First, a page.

He said: “It is probably one of the challenges for security to not just be perceived as the department who says no and blocks development as things are not secure. In general I can imagine end-users are annoyed with this but they need to know what business the company is in and remain secure. This is somewhat of a grey area, but the consensus is that if it is secure enough it is something that users can get used to.
“If you get a pop-up every ten minutes then people will click it away and not consider that, so on the one hand it is user education, and on the other hand systems are truly detecting data that is appropriate to the organisation, so that you can tune systems and alerts so users know when something real is going on.”
So is all DLP bad? Not according to Andy Philpott, regional vice president of UK and Ireland for Websense. He said that 'DLP used to be overly complex and expensive but now there's no good excuse not to immediately implement solutions'.
Pepper said: “Here at Egress we've turned the concept of DLP on its head. Using patented encryption and leveraging a secure authentication service, customers can now share personal or sensitive information with confidence, safe in the knowledge that they can enforce accountability and if necessary revoke access wherever the data resides.”
Colin Williams, networking and security practice leader at reseller Computacenter, admitted that DLP can be challenging to deploy but that it should be a starting point for everyone to understand the movement of information.
He said: “It is an asset to the end-user to alert to them, as if you have a pop-up saying 'not sure if you send this' and they say 'ok', they are now accountable. Two-thirds of files are now taken out of the company, so it was fundamental in the past and nice to have, but now you need to use it.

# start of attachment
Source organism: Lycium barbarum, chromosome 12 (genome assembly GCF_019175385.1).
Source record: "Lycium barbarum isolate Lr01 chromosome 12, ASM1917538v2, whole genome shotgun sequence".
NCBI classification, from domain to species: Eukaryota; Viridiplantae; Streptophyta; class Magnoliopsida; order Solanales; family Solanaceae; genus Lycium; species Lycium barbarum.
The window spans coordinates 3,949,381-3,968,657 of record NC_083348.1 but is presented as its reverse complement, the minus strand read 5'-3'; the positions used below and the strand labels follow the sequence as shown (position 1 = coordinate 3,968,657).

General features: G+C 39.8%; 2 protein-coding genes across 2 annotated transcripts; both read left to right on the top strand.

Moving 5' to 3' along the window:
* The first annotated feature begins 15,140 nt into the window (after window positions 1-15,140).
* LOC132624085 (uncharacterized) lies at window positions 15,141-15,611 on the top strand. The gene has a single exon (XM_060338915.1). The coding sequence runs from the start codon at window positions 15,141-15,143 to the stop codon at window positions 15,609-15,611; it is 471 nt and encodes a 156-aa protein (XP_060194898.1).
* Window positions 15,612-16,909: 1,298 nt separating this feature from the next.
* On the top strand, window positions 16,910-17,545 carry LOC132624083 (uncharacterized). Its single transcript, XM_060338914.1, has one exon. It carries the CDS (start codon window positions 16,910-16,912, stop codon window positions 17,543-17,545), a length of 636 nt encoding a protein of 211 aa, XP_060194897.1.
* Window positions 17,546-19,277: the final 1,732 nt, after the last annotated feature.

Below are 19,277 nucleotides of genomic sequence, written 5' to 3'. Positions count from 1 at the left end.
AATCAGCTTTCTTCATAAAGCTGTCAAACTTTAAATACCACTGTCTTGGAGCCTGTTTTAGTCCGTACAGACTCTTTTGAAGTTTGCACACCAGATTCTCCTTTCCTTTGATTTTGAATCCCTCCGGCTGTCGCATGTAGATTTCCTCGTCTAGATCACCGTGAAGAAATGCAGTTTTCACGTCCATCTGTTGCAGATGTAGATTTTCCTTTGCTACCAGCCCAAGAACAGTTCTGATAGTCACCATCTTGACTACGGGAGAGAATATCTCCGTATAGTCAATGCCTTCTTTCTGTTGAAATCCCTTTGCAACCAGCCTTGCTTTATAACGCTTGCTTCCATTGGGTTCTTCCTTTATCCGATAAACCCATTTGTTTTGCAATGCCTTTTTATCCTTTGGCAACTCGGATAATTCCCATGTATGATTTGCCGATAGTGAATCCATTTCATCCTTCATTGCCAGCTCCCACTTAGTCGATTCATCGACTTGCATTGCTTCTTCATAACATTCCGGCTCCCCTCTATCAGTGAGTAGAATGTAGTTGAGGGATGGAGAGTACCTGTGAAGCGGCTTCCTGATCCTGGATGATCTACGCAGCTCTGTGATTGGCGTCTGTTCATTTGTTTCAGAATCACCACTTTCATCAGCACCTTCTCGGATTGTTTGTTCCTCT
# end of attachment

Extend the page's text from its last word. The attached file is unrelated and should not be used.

“From a business and user mode, it can understand data in many languages and work it out. Look at RSA Archer; SIEM without Archer is a waste of time or requires too much interaction from the user to be worthwhile. DLP should help and if you use it correctly, it should evolve over time as it learns and scans more information.
“Risk management is done right with the CIO and rests with the end-user, and it is the job of all of us to be less alerted than the rest. We all have to be aware.”
What we should understand is that this technology exists for a reason and perhaps the reason why there is continued data loss and breaches is not the fault of the technology, but of users. The most recent fine from the Information Commissioner concerned email failures that would have bypassed most DLP settings.
Is preventing data loss a question of attitude, settings or heuristics? I would say a combination of all, together with risk assessment of your business and environment, ensuring technology is used properly after all it would be a waste of money to leave that investment switched off.